We recognize the Risen Lord as our companion on the way through scripture and Eucharist today. And in a thousand moments in between, once we are on the lookout for him as our companion on our journey.
What he did for these two disconsolate disciples he now does for us. He places their way in the context of his Way. He places their journey in the context of his journey. Jesus, in Luke's Gospel is a journeying figure. In Luke 9:51 we are told, "When the days drew near for him to be taken up, he set his face to go to Jerusalem." Thus begins what many scholars refer to as the "travel narrative" of Luke. It ends in chapter 19:45-48 with Jesus cleansing the temple and then daily teaching in the temple, his popularity growing with the people as plots to kill him grew among the chief priests, scribes, and leaders.
His journey represents a new exodus of Israel from sin and death to freedom from sin and freedom for obedience to God. Jesus' journey to Jerusalem (Lk. 9:51) is his going to God. Through the Holy Spirit, Christ now leads Christians on a journey to God, a journey in which disappointed hopes are interrupted by the recognition that the Risen Lord walks by their side. And when we recognize his companionship on the way, we allow him to breathe life into our despair and frame our aimless, anxious journeys in his Way. Now we know who it is who travels with us: He is the Way. Now we know the path along which he accompanies us: it is, as Luke characterizes Christianity, in both his gospel and Acts, "the way" (Acts 9:2, 16:17, 18:25; see also Jn. 14:6 and Heb. 10:20).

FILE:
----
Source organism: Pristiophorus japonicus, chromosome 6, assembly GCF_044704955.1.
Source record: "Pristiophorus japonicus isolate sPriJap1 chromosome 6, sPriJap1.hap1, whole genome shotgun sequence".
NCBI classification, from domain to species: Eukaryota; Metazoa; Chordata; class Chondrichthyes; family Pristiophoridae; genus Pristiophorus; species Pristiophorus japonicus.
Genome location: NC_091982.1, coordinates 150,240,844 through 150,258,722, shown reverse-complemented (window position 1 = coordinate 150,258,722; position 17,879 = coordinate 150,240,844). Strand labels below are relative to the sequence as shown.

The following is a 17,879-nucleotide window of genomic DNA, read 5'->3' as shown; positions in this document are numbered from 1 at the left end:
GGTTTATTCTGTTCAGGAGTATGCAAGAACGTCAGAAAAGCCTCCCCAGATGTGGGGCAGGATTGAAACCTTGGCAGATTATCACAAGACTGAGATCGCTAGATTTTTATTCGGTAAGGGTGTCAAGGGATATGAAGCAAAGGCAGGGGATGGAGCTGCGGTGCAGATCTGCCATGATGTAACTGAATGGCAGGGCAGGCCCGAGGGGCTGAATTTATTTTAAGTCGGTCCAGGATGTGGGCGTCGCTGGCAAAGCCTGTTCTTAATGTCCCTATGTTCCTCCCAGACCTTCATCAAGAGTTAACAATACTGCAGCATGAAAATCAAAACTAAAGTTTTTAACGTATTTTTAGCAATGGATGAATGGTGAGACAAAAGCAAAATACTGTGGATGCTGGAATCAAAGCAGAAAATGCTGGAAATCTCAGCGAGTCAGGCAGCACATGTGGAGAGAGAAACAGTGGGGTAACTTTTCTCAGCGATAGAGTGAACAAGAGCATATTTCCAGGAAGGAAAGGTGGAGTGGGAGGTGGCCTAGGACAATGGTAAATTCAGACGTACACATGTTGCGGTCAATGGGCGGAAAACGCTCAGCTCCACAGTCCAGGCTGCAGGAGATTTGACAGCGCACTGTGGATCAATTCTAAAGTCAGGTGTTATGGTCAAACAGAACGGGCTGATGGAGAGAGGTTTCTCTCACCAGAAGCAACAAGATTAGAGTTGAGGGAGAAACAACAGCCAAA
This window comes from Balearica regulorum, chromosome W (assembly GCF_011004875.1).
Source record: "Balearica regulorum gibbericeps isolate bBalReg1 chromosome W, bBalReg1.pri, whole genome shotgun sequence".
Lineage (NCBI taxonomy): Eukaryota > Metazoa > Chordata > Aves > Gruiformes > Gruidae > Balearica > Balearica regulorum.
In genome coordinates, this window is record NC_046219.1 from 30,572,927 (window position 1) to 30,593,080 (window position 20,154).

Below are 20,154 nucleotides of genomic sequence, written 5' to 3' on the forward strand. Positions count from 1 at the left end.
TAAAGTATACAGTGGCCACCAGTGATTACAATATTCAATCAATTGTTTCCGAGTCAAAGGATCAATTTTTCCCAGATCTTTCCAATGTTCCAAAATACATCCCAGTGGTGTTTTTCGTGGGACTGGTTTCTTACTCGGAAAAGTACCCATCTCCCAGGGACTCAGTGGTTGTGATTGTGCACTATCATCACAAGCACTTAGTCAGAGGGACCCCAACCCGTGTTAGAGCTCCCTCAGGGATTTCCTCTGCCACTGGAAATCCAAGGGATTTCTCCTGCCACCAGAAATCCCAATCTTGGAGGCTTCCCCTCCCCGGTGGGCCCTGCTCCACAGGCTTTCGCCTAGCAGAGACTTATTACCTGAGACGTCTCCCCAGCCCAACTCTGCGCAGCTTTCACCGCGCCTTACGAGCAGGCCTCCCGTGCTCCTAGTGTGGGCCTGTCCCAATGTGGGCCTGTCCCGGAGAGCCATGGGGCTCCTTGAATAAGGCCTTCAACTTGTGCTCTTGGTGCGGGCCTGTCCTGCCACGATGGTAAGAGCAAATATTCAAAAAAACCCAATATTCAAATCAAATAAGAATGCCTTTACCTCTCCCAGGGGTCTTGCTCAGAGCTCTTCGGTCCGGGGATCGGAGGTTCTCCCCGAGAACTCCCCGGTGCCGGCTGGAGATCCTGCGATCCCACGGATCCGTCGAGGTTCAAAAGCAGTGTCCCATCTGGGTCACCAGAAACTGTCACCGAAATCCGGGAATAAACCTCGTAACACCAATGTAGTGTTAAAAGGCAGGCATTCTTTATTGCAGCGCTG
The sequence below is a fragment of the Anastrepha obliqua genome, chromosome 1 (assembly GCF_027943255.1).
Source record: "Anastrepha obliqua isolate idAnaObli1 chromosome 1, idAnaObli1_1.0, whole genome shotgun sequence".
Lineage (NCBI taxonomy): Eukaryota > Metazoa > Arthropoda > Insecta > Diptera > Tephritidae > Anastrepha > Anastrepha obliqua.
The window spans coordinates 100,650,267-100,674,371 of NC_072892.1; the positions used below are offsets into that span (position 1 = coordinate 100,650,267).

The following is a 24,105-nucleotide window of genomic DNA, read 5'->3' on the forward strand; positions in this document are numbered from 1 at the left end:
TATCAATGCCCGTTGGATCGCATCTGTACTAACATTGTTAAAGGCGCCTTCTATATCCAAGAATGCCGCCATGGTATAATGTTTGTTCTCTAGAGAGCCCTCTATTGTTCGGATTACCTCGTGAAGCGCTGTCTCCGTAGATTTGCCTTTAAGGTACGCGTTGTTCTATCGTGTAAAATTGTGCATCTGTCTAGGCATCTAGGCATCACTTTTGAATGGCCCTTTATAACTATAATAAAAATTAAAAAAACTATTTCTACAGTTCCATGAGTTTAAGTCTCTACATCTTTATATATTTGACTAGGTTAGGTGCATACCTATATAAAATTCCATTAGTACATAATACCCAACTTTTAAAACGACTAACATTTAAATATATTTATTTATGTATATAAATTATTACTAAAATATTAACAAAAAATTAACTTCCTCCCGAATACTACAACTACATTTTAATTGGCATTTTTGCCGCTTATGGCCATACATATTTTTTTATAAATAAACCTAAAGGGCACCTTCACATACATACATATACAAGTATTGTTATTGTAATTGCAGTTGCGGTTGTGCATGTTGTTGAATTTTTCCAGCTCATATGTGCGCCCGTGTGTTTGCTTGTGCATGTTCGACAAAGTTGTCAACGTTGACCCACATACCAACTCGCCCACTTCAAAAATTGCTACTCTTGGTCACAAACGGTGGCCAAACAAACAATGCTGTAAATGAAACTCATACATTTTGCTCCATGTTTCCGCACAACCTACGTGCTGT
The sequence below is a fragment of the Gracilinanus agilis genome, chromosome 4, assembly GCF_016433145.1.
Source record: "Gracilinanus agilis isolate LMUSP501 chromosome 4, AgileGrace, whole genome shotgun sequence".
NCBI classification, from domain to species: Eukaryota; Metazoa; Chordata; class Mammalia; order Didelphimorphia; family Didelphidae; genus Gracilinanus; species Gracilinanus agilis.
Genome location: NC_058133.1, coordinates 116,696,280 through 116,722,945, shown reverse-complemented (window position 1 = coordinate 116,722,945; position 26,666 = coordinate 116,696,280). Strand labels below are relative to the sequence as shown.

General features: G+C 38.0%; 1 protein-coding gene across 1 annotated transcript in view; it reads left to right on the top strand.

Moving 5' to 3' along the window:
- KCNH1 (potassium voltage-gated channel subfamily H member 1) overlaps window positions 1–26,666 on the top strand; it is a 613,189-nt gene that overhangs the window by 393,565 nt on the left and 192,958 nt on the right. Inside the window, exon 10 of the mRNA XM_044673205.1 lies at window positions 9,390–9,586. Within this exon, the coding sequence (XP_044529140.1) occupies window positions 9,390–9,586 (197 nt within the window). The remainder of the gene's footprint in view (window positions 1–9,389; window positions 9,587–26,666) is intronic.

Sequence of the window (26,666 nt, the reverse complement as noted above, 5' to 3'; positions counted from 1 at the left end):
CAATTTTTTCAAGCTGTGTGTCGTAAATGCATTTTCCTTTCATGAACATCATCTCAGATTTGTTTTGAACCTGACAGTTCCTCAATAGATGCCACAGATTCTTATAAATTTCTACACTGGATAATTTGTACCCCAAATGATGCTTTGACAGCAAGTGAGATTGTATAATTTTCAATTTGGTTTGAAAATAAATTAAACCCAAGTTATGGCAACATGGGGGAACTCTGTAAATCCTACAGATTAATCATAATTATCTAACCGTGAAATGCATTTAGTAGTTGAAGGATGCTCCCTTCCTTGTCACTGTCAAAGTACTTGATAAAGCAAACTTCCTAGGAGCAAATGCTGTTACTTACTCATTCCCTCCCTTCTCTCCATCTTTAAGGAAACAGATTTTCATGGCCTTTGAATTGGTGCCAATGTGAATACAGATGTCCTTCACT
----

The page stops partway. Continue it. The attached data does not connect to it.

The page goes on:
I was at the Philadelphia zoo some years ago. My older brother Wade and his family had joined my family for a zoo day. The kids were watching the seals, but Wade and I were standing in front of the bear exhibit before we went to join them. The Philadelphia zoo had recently gotten rid of the cages and built a new, more open habitat for the bears with beautiful foliage, a bubbling creek, and room to roam. The younger bears were strutting their stuff, enjoying being bears in the open space.
But back in the corner there was an old bear. He was a shaggy, mangy old bear and he was putting himself through his paces. On all fours, his eyes on the ground, he would walk ten steps to the right, then do a strange shuddery shake that involved his whole bear body. Then he would turn and pace ten steps to the left, stop for the shake, then turn to do his ten paces to the right. The same journey over and over again.
I stood for I don't know how long, watching his back and forth. "Look at him," I said, elbowing my brother standing next to me. "He kind of reminds me of me."
"Yeah," said the man, a complete stranger to me, who was now standing where Wade had stood. "I know what you mean."
Brendan Byrne, S.J., The Hospitality of God: A Reading of Luke's Gospel (Collegeville, Minnesota: The Liturgical Press, 2000).
E. J. Tinsley, The Cambridge Bible Commentary on the New English Bible
The Gospel According to Luke (Cambridge: Cambridge University Press).